RiverWalk at Loon Mountain: Brilliant Engineering Adds Energy Efficiency To Luxurious Living
Posted on November 10, 2016
Seated directly across from Loon Mountain’s South Peak Expansion, RiverWalk—a seven story condominium hotel in Lincoln, New Hampshire—offers a luxurious gateway to the region’s vibrant beauty and multi-season recreational activities. But the same location so rich in aesthetic rewards presents formidable energy challenges. With full frontal exposure to the sun and a mountain at its back, RiverWalk demands heat and AC simultaneously during the shoulder seasons that occupy most of the year.
Yet RiverWalk has turned the challenge into an opportunity. At the core of its heating design, 214 vertical water-source heat pumps serve the 84 available units. Acting independently, the heat pumps can deliver AC to units facing the sun, while heating others in the shade. Wayne Fillion, president of Yeaton Associates, the engineering firm that collaborated with general contractor Dan Hebert, Inc., explains the virtues of the system. “Each heat pump has its own compressor,” he days. “You can have parts of the building in a heating load while others are in a cooling load; some units produce heat, while others absorb it. They share a common water loop that balances the load most of the year, so we don’t have to run the boilers and cooling towers unnecessarily.”
Viessmann technology critical to successful execution
In principle, RiverWalk’s “balanced load” approach is relatively straight-forward. But the scope and complexity of the luxury property make successful execution challenging. George Hebert, Dan Hebert, Inc.’s lead supervisor (but not a family relation), outlines the system. In addition to the 84 units that must be heated and cooled, RiverWalk includes “twelve, 119 gallon horizontal indirect tanks for domestic hot water, eleven cabinet heaters for stairways and entry ways, five linear feet of sidewalk snow melt, and four 600,000 BTU heat exchangers serving two hot tubs and two heated pools.”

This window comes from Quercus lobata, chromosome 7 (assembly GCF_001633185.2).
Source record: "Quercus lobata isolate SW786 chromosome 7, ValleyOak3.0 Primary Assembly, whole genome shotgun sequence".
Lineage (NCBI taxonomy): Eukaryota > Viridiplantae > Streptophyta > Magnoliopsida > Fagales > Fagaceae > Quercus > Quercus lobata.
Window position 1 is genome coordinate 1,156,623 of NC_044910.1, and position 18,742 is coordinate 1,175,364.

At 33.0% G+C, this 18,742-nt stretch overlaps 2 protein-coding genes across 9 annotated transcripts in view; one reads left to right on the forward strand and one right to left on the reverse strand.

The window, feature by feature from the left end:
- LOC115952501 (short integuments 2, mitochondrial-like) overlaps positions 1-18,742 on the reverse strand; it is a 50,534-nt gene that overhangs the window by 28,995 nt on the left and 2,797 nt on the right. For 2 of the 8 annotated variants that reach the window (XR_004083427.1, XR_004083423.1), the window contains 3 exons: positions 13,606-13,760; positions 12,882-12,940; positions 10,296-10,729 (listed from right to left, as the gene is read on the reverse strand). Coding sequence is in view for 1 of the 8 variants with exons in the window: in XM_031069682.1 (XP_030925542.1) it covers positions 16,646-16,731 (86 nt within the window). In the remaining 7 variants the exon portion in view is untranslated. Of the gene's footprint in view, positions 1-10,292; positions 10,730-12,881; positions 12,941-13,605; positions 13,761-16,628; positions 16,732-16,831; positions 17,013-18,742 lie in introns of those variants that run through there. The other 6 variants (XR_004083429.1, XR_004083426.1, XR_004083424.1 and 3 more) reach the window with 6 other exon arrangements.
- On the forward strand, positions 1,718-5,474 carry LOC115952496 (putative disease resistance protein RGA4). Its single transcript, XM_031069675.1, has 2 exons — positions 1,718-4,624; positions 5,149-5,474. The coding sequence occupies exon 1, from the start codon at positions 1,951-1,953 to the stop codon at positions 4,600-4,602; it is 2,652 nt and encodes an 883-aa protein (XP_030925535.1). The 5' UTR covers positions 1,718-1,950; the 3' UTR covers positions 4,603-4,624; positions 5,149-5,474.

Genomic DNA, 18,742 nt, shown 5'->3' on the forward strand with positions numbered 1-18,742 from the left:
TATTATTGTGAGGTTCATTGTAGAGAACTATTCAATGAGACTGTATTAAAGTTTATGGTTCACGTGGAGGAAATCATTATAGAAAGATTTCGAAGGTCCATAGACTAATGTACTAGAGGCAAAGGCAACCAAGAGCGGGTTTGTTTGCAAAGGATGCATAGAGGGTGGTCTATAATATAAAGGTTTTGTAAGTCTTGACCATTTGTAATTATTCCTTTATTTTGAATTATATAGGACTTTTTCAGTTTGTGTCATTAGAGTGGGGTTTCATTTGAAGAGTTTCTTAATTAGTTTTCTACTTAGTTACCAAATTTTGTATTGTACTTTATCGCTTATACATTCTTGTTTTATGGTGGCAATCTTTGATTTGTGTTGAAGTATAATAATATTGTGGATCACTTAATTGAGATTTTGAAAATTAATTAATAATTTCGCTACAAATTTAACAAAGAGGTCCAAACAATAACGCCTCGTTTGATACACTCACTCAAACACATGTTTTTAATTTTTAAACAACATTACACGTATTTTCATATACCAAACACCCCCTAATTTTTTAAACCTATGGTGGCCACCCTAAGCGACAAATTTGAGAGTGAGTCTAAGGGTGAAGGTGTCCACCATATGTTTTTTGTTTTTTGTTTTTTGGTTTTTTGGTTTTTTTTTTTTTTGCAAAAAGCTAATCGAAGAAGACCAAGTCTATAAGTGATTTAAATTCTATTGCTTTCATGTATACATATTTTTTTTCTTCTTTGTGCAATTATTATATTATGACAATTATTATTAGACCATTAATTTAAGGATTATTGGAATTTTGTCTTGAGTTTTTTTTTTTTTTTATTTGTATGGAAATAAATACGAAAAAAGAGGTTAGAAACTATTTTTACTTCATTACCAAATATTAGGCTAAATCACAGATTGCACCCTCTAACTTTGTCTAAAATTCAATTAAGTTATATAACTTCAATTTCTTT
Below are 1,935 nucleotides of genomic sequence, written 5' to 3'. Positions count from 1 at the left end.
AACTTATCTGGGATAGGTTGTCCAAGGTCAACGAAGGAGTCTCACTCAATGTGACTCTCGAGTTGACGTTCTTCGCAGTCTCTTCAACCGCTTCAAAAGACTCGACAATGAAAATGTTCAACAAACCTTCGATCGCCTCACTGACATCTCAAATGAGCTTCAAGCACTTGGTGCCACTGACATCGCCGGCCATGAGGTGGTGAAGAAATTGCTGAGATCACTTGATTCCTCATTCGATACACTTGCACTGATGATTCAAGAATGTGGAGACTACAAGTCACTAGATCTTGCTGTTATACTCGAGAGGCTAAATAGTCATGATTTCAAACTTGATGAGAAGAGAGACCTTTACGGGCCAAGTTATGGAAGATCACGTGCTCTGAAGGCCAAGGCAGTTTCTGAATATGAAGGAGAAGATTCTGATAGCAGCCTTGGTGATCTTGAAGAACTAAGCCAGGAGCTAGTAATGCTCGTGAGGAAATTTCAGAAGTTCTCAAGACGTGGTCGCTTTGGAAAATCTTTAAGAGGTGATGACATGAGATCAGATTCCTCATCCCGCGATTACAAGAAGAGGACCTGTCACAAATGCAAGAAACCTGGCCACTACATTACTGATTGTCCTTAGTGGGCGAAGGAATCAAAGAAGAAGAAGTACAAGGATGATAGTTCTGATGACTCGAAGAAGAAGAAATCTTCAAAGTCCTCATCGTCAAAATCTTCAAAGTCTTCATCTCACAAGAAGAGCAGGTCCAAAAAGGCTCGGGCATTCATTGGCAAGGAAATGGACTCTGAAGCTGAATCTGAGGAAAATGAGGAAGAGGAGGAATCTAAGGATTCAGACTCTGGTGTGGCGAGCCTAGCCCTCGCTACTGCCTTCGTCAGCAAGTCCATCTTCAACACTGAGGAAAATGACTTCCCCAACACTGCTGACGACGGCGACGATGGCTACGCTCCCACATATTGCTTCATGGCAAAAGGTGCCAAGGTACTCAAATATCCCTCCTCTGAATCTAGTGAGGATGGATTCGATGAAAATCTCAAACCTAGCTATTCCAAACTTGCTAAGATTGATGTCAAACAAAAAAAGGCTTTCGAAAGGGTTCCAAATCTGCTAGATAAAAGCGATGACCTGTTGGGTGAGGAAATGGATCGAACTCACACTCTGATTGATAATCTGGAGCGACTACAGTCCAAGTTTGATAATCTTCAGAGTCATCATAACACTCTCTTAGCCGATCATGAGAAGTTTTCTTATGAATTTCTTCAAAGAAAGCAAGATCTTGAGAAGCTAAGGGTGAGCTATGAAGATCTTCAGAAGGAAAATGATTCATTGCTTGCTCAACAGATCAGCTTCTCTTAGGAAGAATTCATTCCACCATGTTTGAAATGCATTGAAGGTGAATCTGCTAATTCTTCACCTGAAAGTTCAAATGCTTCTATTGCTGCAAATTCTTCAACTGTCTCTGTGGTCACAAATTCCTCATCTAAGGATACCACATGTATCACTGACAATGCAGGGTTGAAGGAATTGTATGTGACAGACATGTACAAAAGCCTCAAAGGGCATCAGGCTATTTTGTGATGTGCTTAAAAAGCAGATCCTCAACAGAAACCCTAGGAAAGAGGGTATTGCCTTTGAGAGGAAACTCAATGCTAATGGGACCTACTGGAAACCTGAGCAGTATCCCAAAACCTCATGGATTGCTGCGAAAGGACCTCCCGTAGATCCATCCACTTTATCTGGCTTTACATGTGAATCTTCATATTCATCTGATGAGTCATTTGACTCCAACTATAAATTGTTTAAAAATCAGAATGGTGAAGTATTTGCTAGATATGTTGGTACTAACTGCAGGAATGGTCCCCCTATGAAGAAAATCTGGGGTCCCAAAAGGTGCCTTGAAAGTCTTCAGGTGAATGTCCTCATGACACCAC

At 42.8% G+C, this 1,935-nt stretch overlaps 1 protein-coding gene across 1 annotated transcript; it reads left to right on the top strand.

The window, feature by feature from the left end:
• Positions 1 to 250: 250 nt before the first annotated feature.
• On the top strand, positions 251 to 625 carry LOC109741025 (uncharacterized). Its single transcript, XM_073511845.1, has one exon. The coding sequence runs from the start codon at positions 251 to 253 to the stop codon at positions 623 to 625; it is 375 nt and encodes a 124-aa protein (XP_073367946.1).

In addition, peak winter demand requires more heat than the heat pumps can provide. “The cold return goes to our boiler room,” George Hebert says, “where a two-way modulating zone valve mixes water from the supporting boilers.”
Given the need for supporting heat, plus additional loads, RiverWalk needed boilers and heat exchangers that could deliver efficiency and flexibility. “The boiler plan includes much more than a heating loop,” says Fillion. “We have DHW, snow melt, pools and cabinet heaters. As a system, we need both low-temperature and high-temperature water; we chose Viessmann because it’s capable of producing a wide range of temperatures under various loads.”
Ultimately, RiverWalk installed four Vitocrossal 200 CM2 620 high-mass condensing boilers, each producing 2.2 million BTUs. These units share the boiler room with the twelve indirect hot water tanks. “We really like the boilers—they’re really energy efficient,” says Dan Hebert, president of Dan Hebert, Inc. “Because they’re condensing boilers, they produce a low-temperature exhaust—we were able to vent them outdoors without building chimneys or stacks. The condensers are stainless steel, built for longevity. And Viessmann has great technicians who came out to help set everything up.”
The four?Vitocrossal 200 CM2?boilers?are cascaded via Viessmann controls, and piped reverse-return to balance the load and ensure longevity. Four 1,000 gallon propane tanks, stored underground, provide the fuel. To maximize efficiency, the system is designed around a target water temperature of 140° F. By designing the system with large coil emitters in each living unit, RiverWalk can sustain a low loop temperature and ensure return water temperatures cool enough to facilitate condensing, an essential key for energy efficiency.
The Viessmann heat exchangers for DHW and the heated pools apply the same physical principles. “It’s important to note that Viessmann’s engineered DHW plan is a tidy package capable of meeting substantial demand,” says Fillion. “Their heat exchanger technology transfers a maximum amount of heat in a relatively small volume.”
RiverWalk is a work in progress that began construction approximately two years ago. With the completion of Phase II in the late spring, RiverWalk launched the grand opening of its 84 residential units on June 24, 2016.
RiverWalk at a glance:
- 84 condo units with luxurious hotel accommodations
- 2 heated pools
- 2 hot tubs
- 214 vertical water heat pumps
- 4 Vitocrossal?200 CM2 620?2.2M BTU high-mass condensing boilers
- 12 119 gallon indirect DHW tanks
- 4 600,000K BTU heat exchangers
- 4 in-ground 1,000 gallon propane tanks